Feminist theory on beauty needs to be grounded; that is, it must take the ambiguous, contradictory, everyday social practices of women as its starting point.
(Davis, 1991, p. 33)
I have chosen the beauty salon as a site par excellence, where attainment of femininity and its definition are being negotiated. In its generally closed and intimate nature, the beauty salon is not only a feminised space, but also one in which the secret routines of femininity are commodified and exemplified. Much feminist writing has been concerned to criticise the operation of the beauty industry, but has generally remained ungrounded in empirical settings. It has also remained critical of some practices while neglecting others. Those practices which relate to appearance have come in for particular criticism. In approaching this complex area I agree broadly with Davis' statement above. What might a grounded theorisation of the beauty salon look like? How might the feminist critique of the beauty industry be refined if the salon was placed in historical perspective, and if the testimonies of clients and therapists themselves were taken into account?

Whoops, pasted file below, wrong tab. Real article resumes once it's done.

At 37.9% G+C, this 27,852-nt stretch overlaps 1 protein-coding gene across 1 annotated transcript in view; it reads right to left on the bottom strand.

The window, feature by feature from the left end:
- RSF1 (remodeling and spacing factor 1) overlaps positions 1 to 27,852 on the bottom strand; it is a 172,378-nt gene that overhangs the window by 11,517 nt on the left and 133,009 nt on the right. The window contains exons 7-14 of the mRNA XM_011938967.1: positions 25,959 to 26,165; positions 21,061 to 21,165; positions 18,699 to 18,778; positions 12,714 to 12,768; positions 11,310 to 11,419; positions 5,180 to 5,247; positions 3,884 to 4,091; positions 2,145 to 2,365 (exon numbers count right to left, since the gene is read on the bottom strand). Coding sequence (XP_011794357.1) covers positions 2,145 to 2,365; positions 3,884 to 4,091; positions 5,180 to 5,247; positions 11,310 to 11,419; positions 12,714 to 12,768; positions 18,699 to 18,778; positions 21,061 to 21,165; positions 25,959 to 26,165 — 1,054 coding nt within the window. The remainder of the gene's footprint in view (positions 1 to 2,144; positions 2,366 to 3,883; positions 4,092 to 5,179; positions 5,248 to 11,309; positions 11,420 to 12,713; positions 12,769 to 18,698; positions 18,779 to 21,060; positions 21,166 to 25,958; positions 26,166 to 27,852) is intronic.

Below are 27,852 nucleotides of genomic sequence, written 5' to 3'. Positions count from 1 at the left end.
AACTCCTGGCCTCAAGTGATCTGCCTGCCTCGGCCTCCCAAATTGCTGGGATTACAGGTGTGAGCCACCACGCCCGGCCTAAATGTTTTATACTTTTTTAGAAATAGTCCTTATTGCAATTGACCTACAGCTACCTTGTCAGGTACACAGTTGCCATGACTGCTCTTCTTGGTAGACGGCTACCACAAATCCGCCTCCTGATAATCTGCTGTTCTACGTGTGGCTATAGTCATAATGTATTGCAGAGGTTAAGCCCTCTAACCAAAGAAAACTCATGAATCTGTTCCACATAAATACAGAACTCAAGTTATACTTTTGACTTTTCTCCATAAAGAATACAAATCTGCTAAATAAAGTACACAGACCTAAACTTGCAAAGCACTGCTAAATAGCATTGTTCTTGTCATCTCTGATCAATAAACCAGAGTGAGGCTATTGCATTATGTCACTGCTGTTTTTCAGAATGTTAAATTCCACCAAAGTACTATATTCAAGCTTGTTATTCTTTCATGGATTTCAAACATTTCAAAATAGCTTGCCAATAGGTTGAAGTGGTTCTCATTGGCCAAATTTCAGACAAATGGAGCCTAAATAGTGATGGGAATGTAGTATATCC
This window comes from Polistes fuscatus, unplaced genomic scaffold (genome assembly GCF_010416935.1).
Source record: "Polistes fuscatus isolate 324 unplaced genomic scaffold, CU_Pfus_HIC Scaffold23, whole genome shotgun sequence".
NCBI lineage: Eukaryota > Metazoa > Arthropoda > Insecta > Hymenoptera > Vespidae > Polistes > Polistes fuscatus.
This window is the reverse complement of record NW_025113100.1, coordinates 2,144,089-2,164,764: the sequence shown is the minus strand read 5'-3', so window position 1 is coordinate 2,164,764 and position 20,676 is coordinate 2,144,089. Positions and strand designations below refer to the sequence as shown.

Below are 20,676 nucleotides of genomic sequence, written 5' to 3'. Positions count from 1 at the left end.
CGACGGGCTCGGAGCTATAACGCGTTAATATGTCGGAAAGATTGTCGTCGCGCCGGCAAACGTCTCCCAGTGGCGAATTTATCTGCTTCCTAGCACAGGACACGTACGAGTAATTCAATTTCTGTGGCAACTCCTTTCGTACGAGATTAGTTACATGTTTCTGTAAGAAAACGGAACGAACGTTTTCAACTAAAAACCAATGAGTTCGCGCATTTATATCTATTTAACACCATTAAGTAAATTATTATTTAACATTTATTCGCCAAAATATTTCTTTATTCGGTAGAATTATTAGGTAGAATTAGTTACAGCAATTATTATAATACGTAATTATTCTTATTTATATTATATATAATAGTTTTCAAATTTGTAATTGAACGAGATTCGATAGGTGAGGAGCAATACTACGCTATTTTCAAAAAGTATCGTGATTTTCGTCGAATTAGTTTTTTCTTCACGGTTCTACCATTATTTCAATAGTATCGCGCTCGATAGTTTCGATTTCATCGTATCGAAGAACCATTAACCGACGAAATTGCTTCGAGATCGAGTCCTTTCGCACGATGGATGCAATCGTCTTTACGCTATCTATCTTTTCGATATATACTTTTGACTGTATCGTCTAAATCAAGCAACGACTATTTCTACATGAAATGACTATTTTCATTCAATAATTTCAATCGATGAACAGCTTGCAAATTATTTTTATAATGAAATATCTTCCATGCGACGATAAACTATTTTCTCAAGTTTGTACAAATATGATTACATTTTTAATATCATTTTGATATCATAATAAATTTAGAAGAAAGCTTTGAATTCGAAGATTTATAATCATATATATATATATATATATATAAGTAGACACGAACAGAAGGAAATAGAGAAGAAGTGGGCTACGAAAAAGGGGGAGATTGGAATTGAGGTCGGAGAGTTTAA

The women in this study were in no sense unambiguously oppressed in their use of the salon. A complex web of social, cultural, economic and political factors contribute to the reasons why women choose to visit beauty salons. None of the clients remained unambiguous in their use. They were all self-critical to